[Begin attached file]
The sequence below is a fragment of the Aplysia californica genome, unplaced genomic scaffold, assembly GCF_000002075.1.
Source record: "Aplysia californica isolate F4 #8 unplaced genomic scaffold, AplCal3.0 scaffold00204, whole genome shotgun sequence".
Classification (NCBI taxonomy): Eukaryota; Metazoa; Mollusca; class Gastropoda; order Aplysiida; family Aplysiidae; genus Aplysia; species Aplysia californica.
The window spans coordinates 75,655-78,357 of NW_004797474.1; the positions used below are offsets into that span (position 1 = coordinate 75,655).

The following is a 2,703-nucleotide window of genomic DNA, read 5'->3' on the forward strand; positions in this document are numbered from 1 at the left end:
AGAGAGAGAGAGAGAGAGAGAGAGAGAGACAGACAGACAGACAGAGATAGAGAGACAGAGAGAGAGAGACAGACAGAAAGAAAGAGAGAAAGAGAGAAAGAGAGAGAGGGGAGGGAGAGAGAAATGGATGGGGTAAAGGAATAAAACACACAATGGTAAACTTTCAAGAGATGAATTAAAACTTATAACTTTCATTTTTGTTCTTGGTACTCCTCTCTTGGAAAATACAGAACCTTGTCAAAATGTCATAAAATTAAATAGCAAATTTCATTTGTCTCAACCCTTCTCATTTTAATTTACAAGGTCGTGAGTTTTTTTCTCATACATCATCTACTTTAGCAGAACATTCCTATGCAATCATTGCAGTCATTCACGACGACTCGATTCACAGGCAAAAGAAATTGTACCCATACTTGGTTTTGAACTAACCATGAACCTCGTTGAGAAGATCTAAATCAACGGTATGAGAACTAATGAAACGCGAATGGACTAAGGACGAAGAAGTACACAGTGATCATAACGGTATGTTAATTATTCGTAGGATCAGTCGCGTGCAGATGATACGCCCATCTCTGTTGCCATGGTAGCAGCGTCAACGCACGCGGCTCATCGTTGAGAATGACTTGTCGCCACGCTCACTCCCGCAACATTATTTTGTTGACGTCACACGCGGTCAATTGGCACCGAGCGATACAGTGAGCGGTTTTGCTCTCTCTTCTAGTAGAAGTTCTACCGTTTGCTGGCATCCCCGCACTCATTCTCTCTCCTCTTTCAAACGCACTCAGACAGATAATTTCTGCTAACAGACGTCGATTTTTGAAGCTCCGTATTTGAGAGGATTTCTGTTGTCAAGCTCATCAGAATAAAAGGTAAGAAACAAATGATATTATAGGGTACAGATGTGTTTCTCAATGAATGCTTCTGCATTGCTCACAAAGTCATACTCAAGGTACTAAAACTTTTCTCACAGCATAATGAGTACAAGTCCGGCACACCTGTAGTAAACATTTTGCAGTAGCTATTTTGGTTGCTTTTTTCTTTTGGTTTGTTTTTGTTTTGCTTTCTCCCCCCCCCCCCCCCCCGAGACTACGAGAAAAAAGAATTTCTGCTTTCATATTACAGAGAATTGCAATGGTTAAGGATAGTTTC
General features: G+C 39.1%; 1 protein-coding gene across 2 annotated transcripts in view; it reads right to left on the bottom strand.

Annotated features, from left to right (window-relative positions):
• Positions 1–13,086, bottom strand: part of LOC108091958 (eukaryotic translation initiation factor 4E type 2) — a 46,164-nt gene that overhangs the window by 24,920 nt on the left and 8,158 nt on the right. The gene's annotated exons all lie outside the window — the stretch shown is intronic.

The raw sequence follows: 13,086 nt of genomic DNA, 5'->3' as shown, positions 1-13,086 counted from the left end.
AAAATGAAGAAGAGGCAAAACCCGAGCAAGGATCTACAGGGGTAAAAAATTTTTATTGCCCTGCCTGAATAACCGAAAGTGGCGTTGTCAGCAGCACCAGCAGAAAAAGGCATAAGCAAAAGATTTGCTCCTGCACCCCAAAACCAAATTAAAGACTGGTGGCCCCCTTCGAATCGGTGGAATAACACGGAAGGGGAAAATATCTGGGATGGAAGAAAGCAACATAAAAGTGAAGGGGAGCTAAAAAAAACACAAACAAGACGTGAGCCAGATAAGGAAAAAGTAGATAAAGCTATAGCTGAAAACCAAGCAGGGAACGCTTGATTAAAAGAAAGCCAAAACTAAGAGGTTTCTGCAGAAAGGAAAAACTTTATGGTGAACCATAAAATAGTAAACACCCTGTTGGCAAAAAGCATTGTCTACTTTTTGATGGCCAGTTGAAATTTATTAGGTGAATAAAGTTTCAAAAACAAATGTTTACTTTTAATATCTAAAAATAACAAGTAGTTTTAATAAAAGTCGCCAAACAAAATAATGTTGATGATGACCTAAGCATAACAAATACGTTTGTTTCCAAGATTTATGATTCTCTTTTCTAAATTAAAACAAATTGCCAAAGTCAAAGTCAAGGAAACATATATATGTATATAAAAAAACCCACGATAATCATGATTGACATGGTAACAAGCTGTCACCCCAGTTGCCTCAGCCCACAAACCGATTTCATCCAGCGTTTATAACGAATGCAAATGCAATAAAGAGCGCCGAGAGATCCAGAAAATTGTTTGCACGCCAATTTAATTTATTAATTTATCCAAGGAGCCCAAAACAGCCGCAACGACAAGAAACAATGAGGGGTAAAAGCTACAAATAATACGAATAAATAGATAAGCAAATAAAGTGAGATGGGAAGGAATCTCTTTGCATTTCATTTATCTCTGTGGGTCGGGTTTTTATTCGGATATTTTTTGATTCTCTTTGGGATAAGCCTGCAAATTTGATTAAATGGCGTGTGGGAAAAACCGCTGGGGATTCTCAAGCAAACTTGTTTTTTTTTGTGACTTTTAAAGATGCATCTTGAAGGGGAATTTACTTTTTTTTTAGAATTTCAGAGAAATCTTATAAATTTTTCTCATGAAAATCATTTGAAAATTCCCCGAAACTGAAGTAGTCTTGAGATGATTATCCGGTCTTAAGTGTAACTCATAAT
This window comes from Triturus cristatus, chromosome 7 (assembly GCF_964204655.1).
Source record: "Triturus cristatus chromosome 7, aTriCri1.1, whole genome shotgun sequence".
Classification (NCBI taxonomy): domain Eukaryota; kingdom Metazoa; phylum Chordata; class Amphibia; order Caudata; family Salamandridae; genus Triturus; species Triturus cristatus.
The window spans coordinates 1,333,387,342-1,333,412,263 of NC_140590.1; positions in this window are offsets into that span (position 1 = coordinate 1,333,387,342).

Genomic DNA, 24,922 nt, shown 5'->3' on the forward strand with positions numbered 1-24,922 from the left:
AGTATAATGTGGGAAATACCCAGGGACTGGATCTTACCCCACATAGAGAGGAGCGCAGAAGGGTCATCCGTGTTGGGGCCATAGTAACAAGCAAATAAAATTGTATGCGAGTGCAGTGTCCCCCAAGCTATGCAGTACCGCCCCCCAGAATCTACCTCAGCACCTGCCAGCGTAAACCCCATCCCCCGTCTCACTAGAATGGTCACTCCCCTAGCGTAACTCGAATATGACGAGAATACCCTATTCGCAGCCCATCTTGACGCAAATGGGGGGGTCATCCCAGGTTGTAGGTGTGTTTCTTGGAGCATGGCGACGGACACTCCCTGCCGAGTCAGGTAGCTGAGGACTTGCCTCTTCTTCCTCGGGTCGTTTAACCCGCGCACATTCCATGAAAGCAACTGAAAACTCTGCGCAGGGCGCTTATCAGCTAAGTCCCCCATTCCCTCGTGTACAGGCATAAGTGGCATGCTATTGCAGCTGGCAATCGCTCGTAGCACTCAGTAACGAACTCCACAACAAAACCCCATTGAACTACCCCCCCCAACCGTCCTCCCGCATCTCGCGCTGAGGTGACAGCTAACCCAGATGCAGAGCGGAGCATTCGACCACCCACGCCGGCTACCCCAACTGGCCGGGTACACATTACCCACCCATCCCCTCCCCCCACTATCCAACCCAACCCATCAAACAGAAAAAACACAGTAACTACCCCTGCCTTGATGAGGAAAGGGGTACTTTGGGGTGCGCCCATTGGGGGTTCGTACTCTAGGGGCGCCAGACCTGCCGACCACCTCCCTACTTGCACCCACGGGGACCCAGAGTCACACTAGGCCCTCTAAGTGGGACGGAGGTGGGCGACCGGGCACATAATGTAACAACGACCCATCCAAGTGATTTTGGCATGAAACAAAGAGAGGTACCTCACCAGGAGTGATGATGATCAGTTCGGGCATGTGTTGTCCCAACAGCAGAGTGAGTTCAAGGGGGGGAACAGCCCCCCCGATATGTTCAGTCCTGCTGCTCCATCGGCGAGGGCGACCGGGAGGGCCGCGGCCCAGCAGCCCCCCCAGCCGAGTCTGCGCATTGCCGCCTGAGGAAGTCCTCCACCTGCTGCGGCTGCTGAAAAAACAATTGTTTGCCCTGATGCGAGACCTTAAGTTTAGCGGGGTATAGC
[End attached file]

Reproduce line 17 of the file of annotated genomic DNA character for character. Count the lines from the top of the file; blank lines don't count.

AGTATAATGTGGGAAATACCCAGGGACTGGATCTTACCCCACATAGAGAGGAGCGCAGAAGGGTCATCCGTGTTGGGGCCATAGTAACAAGCAAATAAAATTGTATGCGAGTGCAGTGTCCCCCAAGCTATGCAGTACCGCCCCCCAGAATCTACCTCAGCACCTGCCAGCGTAAACCCCATCCCCCGTCTCACTAGAATGGTCACTCCCCTAGCGTAACTCGAATATGACGAGAATACCCTATTCGCAGCCCATCTTGACGCAAATGGGGGGGTCATCCCAGGTTGTAGGTGTGTTTCTTGGAGCATGGCGACGGACACTCCCTGCCGAGTCAGGTAGCTGAGGACTTGCCTCTTCTTCCTCGGGTCGTTTAACCCGCGCACATTCCATGAAAGCAACTGAAAACTCTGCGCAGGGCGCTTATCAGCTAAGTCCCCCATTCCCTCGTGTACAGGCATAAGTGGCATGCTATTGCAGCTGGCAATCGCTCGTAGCACTCAGTAACGAACTCCACAACAAAACCCCATTGAACTACCCCCCCCAACCGTCCTCCCGCATCTCGCGCTGAGGTGACAGCTAACCCAGATGCAGAGCGGAGCATTCGACCACCCACGCCGGCTACCCCAACTGGCCGGGTACACATTACCCACCCATCCCCTCCCCCCACTATCCAACCCAACCCATCAAACAGAAAAAACACAGTAACTACCCCTGCCTTGATGAGGAAAGGGGTACTTTGGGGTGCGCCCATTGGGGGTTCGTACTCTAGGGGCGCCAGACCTGCCGACCACCTCCCTACTTGCACCCACGGGGACCCAGAGTCACACTAGGCCCTCTAAGTGGGACGGAGGTGGGCGACCGGGCACATAATGTAACAACGACCCATCCAAGTGATTTTGGCATGAAACAAAGAGAGGTACCTCACCAGGAGTGATGATGATCAGTTCGGGCATGTGTTGTCCCAACAGCAGAGTGAGTTCAAGGGGGGGAACAGCCCCCCCGATATGTTCAGTCCTGCTGCTCCATCGGCGAGGGCGACCGGGAGGGCCGCGGCCCAGCAGCCCCCCCAGCCGAGTCTGCGCATTGCCGCCTGAGGAAGTCCTCCACCTGCTGCGGCTGCTGAAAAAACAATTGTTTGCCCTGATGCGAGACCTTAAGTTTAGCGGGGTATAGC